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Tuesday, June 5, 2012

Daniel Bard's problems were predictable

Take a dominant reliever who can throw 98 mph for two innings and convert him into a starter. Although nobody really knew how this was going to work out for Daniel Bard and the Red Sox, the disastrous end results were less surprising if you looked inside the numbers.

Bard can't bear to look.

Bard spent five years as a reliever, two in the minor leagues and three as Boston's primary set-up man from 2009-2011. Before that, however, he had one season as a starter and was even more ineffective then than he has been this season.

During 2007, his first year in professional ball, Bard split the year between two Boston Class A clubs in Greenville, SC, and Lancaster, CA. He went 3-7 with a 7.08 ERA in 22 games (all starts) and allowed 78 walks and 75 hits over 75 innings—an almost unfathomable 2.053 WHIP. He struck out just 47 batters and managed to hit eight of them.

The Boston organization did the logical thing with the 22-year-old right-hander and turned him into a reliever. Over the next two years, he was absolutely lights-out with an ERA below 2.00 each season and combined totals of 136 strikeouts and 35 walks over 93.2 innings. He let up just 48 hits during this span and was equally effective as a closer and set-up man.

Most people figured this is how things would remain once Bard came up to the majors, and for a while, this was true. Jonathan Papelbon was entrenched as Boston's ace closer, so Bard became his set-up man and thrived in the role.

The only smudge on Bard's resume was that he seemed to tire late in the season, never more so in 2011, when his ERA went from 2.05 in the first half to 5.28 in the second. So when Papelbon bolted Philadelphia for a bigger contract this offseason, it only seemed logical that Bard take his place. His innings were likely go down a bit as a closer, and he could throw more blazing fastballs.

The Red Sox, however, went in another direction—some speculate for cost-cutting reasons. They acquired closer Andrew Bailey from the Oakland A's to take Pap's place and announced that Bard would be moving to the starting rotation (where several spots were opening up with Tim Wakefield's retirement and Tommy John surgery for John Lackey).

Then, even after Bard struggled mightily in his new role and Bailey went down with a thumb injury in spring training, they kept Bard in the rotation and designated Alfredo Aceves as the closer.

What happened next has been well-documented. Aceves faltered out of the gate, had a hot stretch and has been up-and-down of late—definitely a heart-attack closer. Bard, on the other hand, has been more of a flatline starter with no pulse at all. 

Ah, the good 'ole days.

His stats are atrocious—a 5.24 ERA, a 1.618 WHIP and a league-leading eight hit batsmen in 55 innings—but even more alarming are his mechanics. As numerous analysts have pointed out, Bard seems to be throwing with a different motion on practically every other pitch.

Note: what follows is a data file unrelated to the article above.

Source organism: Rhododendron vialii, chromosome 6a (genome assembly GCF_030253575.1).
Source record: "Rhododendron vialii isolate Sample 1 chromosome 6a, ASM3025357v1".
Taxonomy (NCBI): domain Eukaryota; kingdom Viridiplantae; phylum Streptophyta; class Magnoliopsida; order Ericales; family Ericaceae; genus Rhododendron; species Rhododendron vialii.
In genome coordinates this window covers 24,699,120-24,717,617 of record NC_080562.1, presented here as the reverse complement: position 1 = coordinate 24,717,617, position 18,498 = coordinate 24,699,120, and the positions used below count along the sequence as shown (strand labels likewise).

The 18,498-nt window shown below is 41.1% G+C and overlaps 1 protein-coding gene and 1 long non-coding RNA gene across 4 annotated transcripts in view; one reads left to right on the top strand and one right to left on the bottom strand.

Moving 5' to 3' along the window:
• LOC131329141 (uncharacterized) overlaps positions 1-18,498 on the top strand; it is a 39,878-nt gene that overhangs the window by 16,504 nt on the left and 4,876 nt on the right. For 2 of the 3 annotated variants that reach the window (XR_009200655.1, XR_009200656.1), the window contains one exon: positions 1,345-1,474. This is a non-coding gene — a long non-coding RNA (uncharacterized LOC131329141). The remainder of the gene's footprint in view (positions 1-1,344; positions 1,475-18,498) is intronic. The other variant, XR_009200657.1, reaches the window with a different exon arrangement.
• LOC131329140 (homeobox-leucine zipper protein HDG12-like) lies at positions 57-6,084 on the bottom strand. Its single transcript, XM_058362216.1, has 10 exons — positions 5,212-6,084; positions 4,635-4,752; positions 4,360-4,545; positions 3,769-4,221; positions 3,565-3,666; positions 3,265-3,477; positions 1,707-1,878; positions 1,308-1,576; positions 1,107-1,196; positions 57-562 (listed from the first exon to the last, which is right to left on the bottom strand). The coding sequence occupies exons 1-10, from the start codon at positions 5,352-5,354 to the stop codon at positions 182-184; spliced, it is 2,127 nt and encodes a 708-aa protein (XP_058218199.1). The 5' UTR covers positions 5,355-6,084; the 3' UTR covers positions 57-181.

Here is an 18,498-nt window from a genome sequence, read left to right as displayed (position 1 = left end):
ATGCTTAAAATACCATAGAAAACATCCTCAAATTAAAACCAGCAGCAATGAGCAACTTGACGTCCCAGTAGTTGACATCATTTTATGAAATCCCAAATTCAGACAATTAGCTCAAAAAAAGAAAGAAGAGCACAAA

His fastball, once a sure high-90s howitzer, is now peaking at closer to 93 and is much more hittable. After averaging more than a strikeout an inning for three years, he has recorded just 34 in his 55 innings this season. He has been especially ineffective with runners on base and the third time through the order—not things you want from a starter. 

The "experiment" reached its low point on Sunday, when Bard allowed six walks and hit two batters while lasting less than two innings at Toronto. The usually quiet hurler opened up after this debacle, telling reporters "I think it's just maybe we tried to turn me into a starter rather than take the same pitcher I was out of the pen and just move that guy to the rotation, which is probably what should have been done. It's partially my fault—it's all my fault. Maybe it's just a matter of getting back to what I had success doing in the past."  

Does this mean sending Bard back to the bullpen, which has been fantastic of late (despite Aceves' unpredictability)? It seems a bad move to upset the apple cart there, especially since the pen is already going to be undergoing a makeover when Bailey comes off the disabled list.

Bard sounds open to reworking his mechanics to solve the problem, but that's tough to do in the middle of a major league season. Plus, the starting rotation also has a rehabbing player coming back in Daisuke Matsuzaka. Could a trip to the minors—perhaps taking Matsuzaka's rotation spot at Triple-A Pawtucket—be the answer?

Is this where Bard should be spending games?

It's not clear yet what the Red Sox have in mind for Bard, but the decision could have a major impact on the rest of Boston's season. 

What would you do?

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